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Retail inflation in February at 6.07%, still above RBI limit

In February, India’s retail inflation rate climbed to an eight-month high, maintaining above the central bank’s comfort level of 6% for the second month in a row, while wholesale price inflation continued to be in double digits for continuous eleventh month in a row. With mounting threats to growth in Asia’s third-largest economy, this might make inflationary management difficult. The consumer price index (CPI)-based inflation rate increased to 6.07 percent in February from 6.01 percent the previous month, according to data issued by the statistics department, with food and beverages, apparel and footwear, and fuel and light groups driving the increase.

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  • Food and beverage inflation reached a 15-month high of 5.85 per cent, owing to significant inflation in vegetables and edible oils.
  • The wholesale pricing index (WPI)-based inflation rate climbed to 13.11 per cent in February after falling for two months, according to data issued by the industry department.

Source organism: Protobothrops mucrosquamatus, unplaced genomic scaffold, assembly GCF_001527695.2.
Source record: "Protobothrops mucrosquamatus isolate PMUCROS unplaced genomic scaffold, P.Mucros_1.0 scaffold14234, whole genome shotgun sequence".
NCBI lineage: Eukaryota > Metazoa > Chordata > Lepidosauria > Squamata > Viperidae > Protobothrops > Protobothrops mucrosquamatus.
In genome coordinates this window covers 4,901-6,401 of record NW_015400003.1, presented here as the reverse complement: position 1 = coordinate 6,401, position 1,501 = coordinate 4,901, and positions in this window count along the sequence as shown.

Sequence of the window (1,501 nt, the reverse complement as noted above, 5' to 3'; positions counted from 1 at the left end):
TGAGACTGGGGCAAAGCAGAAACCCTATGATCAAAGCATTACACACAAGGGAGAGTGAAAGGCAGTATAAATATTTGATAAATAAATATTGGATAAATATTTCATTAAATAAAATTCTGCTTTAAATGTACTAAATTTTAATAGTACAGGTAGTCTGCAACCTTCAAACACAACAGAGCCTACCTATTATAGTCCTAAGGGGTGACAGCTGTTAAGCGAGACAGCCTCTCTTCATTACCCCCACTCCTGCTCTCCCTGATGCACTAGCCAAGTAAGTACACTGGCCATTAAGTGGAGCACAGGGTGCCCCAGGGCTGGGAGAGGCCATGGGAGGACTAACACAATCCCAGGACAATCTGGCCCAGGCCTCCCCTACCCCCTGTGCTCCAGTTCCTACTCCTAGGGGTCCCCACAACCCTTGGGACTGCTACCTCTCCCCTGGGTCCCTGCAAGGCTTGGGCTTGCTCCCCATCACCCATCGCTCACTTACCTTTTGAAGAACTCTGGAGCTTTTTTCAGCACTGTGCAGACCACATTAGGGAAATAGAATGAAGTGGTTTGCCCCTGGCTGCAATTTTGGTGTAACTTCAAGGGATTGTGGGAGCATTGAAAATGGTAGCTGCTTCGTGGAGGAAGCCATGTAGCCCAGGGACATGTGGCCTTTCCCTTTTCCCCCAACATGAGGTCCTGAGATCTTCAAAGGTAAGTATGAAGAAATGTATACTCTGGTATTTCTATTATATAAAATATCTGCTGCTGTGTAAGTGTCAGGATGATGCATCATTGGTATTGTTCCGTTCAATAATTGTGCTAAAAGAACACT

• While inflation for manufactured goods surged to 9.84 per cent in February as companies passed on higher input prices to consumers, food and fuel inflation rates remained stable.
  • While inflation for manufactured goods increased to 9.84 per cent in February as manufacturers passed on rising input costs to consumers, inflation for food and gasoline fell to 8.19 per cent and 31.5 per cent, respectively. After a downward trend since May 2021, edible oil inflation increased to 14.9 per cent in February.
  • When oil-market corporations raise fuel prices, which have remained steady since November, inflationary pressure on the economy is likely to rise, putting further pressure on the Reserve Bank of India to raise interest rates.

Despite February CPI inflation topping 6%, Aditi Nayar, chief economist at ICRA Ratings, believes that another status quo policy by the RBI is probable in April, given the ongoing uncertainty caused by the impact of the Russia-Ukraine crisis.

The Reserve Bank of India’s Monetary Policy Committee maintained key policy rates constant last month, despite predictions of a raise in the reverse repo rate, citing the need to restore and sustain growth on a long-term basis.

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